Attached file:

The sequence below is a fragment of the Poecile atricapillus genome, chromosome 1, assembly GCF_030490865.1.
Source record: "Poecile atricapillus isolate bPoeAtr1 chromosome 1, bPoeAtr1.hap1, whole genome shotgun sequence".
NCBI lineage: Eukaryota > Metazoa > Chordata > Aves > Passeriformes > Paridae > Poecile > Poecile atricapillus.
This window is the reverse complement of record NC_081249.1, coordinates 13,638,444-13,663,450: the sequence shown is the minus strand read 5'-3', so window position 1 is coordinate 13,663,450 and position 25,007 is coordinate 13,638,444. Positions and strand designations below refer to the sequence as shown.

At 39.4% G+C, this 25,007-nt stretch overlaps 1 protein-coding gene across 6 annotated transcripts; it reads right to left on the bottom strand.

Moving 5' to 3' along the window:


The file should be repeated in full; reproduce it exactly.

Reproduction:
The sequence below is a fragment of the Poecile atricapillus genome, chromosome 1, assembly GCF_030490865.1.
Source record: "Poecile atricapillus isolate bPoeAtr1 chromosome 1, bPoeAtr1.hap1, whole genome shotgun sequence".
NCBI lineage: Eukaryota > Metazoa > Chordata > Aves > Passeriformes > Paridae > Poecile > Poecile atricapillus.
This window is the reverse complement of record NC_081249.1, coordinates 13,638,444-13,663,450: the sequence shown is the minus strand read 5'-3', so window position 1 is coordinate 13,663,450 and position 25,007 is coordinate 13,638,444. Positions and strand designations below refer to the sequence as shown.

At 39.4% G+C, this 25,007-nt stretch overlaps 1 protein-coding gene across 6 annotated transcripts; it reads right to left on the bottom strand.

Moving 5' to 3' along the window: